Do you want to get a sense of what life in certain parts of the world may be like if the environmental degradation caused by global warming steadily worsens? Andrew Selverston's Salon.com article on the Pacific island nation of Kiribati, which is south of Hawai'i, presents one chilling example.

Kiribati

Now that we know what we're doing to the earth and our climate, we proceed blindly at our own peril. Our current course is unsustainable. Kiribati, like New Orleans and the Gulf Coast after Katrina, or the midwestern states hit by storms, or the Caribbean countries battered by increasing hurricanes, or the slowly disappearing coastline of Bangladesh, or the creeping desert in northern Africa, won't be the only or last places affected by our folly....

3 comments:

  1. As always, I turn to Frank O'Hara's comment about poetry "improving people,": improving people for what?

    I am wary of the claim that reading poetry says anything about one's body (more athletic?) or character. I'm also intrigued by the term "reader" as opposed to listener, especially given the explosion of spoken-word events.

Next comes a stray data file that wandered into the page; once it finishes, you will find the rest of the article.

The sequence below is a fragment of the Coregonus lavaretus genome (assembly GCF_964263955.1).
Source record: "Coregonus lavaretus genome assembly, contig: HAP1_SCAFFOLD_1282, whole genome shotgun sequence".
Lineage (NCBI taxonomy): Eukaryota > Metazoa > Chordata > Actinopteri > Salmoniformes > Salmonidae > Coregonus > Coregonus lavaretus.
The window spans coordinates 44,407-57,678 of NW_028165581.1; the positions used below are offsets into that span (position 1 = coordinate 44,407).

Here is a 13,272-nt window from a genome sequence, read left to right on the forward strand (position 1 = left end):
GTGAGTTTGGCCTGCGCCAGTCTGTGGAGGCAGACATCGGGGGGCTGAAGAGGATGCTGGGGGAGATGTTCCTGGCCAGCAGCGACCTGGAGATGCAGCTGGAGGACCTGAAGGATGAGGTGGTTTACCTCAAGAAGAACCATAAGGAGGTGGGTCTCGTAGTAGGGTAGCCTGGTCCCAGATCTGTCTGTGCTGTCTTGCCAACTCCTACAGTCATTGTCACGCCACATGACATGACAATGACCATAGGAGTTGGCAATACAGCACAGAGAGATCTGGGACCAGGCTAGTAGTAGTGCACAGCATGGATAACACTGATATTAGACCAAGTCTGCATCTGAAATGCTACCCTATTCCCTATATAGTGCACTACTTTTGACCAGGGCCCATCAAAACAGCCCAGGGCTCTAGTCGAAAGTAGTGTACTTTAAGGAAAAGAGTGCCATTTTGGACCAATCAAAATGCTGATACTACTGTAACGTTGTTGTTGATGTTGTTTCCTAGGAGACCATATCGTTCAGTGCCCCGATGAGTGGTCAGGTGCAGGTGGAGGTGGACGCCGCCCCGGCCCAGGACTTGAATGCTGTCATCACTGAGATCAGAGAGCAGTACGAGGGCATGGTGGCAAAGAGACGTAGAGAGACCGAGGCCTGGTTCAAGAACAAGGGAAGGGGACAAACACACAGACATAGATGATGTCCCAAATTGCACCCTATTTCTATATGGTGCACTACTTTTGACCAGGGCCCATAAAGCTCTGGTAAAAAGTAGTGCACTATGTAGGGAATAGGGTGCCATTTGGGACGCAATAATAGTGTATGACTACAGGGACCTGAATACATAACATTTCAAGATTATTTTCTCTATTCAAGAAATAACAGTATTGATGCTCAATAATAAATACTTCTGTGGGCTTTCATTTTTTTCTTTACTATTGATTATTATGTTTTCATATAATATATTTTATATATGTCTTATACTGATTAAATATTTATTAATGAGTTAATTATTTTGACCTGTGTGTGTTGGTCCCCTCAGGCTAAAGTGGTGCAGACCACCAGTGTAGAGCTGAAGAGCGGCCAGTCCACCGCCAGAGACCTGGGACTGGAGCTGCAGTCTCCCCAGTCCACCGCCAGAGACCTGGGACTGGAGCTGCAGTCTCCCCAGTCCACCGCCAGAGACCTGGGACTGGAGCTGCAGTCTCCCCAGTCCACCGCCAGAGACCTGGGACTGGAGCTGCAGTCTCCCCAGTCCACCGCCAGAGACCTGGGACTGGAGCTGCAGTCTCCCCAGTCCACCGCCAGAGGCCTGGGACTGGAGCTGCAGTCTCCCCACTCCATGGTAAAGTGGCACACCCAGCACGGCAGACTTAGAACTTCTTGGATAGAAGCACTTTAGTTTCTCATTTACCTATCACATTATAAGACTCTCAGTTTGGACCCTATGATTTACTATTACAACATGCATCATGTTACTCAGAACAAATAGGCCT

I wonder how the numbers would change and the perceptions of poetry if we included all the forms of spoken word events.

    Of course, I've been too lazy to read the actual report, which I will do. Thanks for posting it.

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  2. Keguro, you're familiar with Maslow's hierarchy of needs? It's basically a psychological model (empirically based) which says that, until basic (in sucessive steps) physical, emotional, and intellectual needs are met, one does not partake of more rarefied pleasures/entertainment/endeavors.

    In other words, starving people do not "work out"; the uneducated do not avidly follow esoteric philosphical debates (because there is not the underlying educational development that would support such an interest). But the principle of Maslow's needs can show up in strange, seemingly unrelated correlations, as in the poetry=physical fitness connection. The sort of person whose basic needs have been sufficently met that poetry can be of interest and relevant tends to correlate with those who can (yes, "can" not "do") care about health/physical fitness.

    We had an skirmish a couple months ago about the (very real)improvements of poetry ... but today I'll forebear ...